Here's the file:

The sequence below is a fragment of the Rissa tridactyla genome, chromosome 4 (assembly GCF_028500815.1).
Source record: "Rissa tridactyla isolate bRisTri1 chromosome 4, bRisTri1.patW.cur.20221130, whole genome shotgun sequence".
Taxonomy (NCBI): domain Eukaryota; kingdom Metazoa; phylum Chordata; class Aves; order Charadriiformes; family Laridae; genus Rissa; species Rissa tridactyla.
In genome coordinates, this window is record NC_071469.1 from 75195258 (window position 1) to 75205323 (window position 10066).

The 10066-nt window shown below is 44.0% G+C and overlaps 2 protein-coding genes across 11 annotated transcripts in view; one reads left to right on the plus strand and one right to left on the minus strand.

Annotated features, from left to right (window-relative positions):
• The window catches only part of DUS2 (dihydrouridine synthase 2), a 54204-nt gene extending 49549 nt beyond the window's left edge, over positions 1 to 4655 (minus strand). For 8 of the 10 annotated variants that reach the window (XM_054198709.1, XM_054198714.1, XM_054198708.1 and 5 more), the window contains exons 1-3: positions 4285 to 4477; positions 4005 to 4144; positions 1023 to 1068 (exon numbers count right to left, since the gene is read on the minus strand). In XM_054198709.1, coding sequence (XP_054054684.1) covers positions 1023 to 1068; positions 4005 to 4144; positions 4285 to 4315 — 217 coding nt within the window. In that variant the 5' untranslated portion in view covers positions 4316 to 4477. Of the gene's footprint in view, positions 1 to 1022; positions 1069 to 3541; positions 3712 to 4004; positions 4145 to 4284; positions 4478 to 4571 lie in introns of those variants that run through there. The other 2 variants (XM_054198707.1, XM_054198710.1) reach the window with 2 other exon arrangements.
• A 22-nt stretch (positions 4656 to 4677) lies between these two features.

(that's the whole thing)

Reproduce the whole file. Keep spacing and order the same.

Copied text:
The sequence below is a fragment of the Rissa tridactyla genome, chromosome 4 (assembly GCF_028500815.1).
Source record: "Rissa tridactyla isolate bRisTri1 chromosome 4, bRisTri1.patW.cur.20221130, whole genome shotgun sequence".
Taxonomy (NCBI): domain Eukaryota; kingdom Metazoa; phylum Chordata; class Aves; order Charadriiformes; family Laridae; genus Rissa; species Rissa tridactyla.
In genome coordinates, this window is record NC_071469.1 from 75195258 (window position 1) to 75205323 (window position 10066).

The 10066-nt window shown below is 44.0% G+C and overlaps 2 protein-coding genes across 11 annotated transcripts in view; one reads left to right on the plus strand and one right to left on the minus strand.

Annotated features, from left to right (window-relative positions):
• The window catches only part of DUS2 (dihydrouridine synthase 2), a 54204-nt gene extending 49549 nt beyond the window's left edge, over positions 1 to 4655 (minus strand). For 8 of the 10 annotated variants that reach the window (XM_054198709.1, XM_054198714.1, XM_054198708.1 and 5 more), the window contains exons 1-3: positions 4285 to 4477; positions 4005 to 4144; positions 1023 to 1068 (exon numbers count right to left, since the gene is read on the minus strand). In XM_054198709.1, coding sequence (XP_054054684.1) covers positions 1023 to 1068; positions 4005 to 4144; positions 4285 to 4315 — 217 coding nt within the window. In that variant the 5' untranslated portion in view covers positions 4316 to 4477. Of the gene's footprint in view, positions 1 to 1022; positions 1069 to 3541; positions 3712 to 4004; positions 4145 to 4284; positions 4478 to 4571 lie in introns of those variants that run through there. The other 2 variants (XM_054198707.1, XM_054198710.1) reach the window with 2 other exon arrangements.
• A 22-nt stretch (positions 4656 to 4677) lies between these two features.